- Resources for tribal communities
Risk Mitigation: Making Your Event as Safe as It Can Be
Because COVID-19 is highly contagious, has a long incubation time, and can cause asymptomatic infections, it’s impossible to completely eliminate the risk of transmission. Therefore, any physical event will have a certain level of risk involved—for now. Making your event safe for people to attend is all about being aware of where the risks are and doing whatever’s necessary to manage those risks.
This is important for another reason too: One of the biggest barriers to successful live events in the future may be that some people won’t feel comfortable attending. Both to keep people safe and to help people feel safe, it is important to follow all public health recommendations and also let attendees know that you’re doing so.
Some ways to help manage risk might include:
- Hire a bigger venue than you’d ordinarily need, to allow plenty of room for safe social distancing. If possible, consider holding the event outdoors.
- Design an event layout that helps people enjoy their experiences safely; for example, provide socially distanced seating for speaking events and presentations.
- Help people stay distanced by marking off safe distances; for instance, mark off safe queueing distances wherever lines are likely to form.
- Create PPE stations where people can get masks and sanitizer, as needed.
- Recommend that attendees quarantine before and after attending your event. You can’t control whether people do this, of course, but recommending this practice will at least encourage people to think about limiting their contact with others before and after they attend.
- Rely on the advancements in tech to create as contactless an event as possible.
- Hold a hybrid event that allows people to participate without having to physically be in the event venue. Livestreaming presentations and other content so people can watch from home or work is a great starting point. Learn more about hybrid events here.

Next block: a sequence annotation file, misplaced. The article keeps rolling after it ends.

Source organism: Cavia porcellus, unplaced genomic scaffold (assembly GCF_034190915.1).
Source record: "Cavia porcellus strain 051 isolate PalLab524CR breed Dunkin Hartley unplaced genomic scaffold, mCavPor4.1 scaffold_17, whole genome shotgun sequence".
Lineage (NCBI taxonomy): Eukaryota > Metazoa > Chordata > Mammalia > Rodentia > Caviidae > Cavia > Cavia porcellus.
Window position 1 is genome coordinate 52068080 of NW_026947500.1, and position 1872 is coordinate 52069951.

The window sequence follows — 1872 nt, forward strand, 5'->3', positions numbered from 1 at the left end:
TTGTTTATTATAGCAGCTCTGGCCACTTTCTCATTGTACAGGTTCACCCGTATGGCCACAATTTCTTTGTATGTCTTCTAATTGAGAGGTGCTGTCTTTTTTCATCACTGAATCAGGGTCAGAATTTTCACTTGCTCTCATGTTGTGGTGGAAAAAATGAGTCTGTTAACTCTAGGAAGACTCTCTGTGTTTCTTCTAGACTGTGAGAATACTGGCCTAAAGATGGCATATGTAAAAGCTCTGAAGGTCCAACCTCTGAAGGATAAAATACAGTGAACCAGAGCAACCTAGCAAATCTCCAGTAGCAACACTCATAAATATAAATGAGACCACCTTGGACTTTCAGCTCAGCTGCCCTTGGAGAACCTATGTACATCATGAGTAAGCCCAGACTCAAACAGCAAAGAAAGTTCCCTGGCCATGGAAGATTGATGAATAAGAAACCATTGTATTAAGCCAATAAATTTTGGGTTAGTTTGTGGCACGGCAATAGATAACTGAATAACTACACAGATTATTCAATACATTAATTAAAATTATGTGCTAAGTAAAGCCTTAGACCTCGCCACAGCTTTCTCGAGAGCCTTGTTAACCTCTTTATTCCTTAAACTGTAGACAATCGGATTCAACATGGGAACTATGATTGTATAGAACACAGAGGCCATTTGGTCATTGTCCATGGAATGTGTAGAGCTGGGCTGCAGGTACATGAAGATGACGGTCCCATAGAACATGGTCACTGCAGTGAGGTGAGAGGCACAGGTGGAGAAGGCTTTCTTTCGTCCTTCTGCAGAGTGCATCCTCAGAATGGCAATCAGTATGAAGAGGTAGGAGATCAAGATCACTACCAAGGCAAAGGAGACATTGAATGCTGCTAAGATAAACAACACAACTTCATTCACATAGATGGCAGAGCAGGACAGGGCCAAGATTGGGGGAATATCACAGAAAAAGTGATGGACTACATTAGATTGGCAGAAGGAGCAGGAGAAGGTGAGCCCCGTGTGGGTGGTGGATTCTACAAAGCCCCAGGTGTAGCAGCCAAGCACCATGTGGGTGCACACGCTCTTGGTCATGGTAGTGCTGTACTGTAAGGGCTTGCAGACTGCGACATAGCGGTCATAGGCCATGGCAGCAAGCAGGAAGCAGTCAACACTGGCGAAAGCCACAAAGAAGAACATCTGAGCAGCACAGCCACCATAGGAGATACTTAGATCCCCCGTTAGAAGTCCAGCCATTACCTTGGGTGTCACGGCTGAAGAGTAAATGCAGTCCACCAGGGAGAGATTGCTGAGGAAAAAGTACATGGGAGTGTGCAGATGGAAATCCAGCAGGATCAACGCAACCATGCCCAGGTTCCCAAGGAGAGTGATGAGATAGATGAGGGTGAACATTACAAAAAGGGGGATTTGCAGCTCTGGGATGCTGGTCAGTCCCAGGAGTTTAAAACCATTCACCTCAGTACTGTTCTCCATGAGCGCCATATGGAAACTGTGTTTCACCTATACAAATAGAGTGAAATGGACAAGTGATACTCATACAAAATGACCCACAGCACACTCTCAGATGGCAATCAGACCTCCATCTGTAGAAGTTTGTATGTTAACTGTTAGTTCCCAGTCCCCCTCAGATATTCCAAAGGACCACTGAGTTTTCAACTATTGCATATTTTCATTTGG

Balancing ROI and Safety: Live Versus Virtual Events
Holding a hybrid event can be a good way to benefit from holding a live event, while providing another way to attend to those who prefer to stay at home. Another option is to fully pivot away from in-person events and make your next event a virtual one.
This can be a tough choice to make. You’re balancing not just safety considerations, but also the cost of holding the event and the ROI from a live event versus a virtual one. The good news is, virtual events are typically cheaper to hold and have some real advantages. (Learn more about the pros and cons here.) If you conduct a risk assessment and find that a physical event feels too risky, it’s worthwhile to consider a virtual event instead. For instance, if you’re considering an event in a state where community transmission is still high, it may be better to either put your plans on hold or consider a virtual event instead.
There’s No One-Size-Fits-All Answer
The question of when it’s safe for events to return isn’t easy to answer. It’s more accurate to take each event on a case-by-case basis, as the question of safety depends, in large part, on where the event is located, how large it is, and where it’s held. More importantly, it depends on what you’re able to do, as the event host, to help keep attendees, exhibitors, and event staff safe.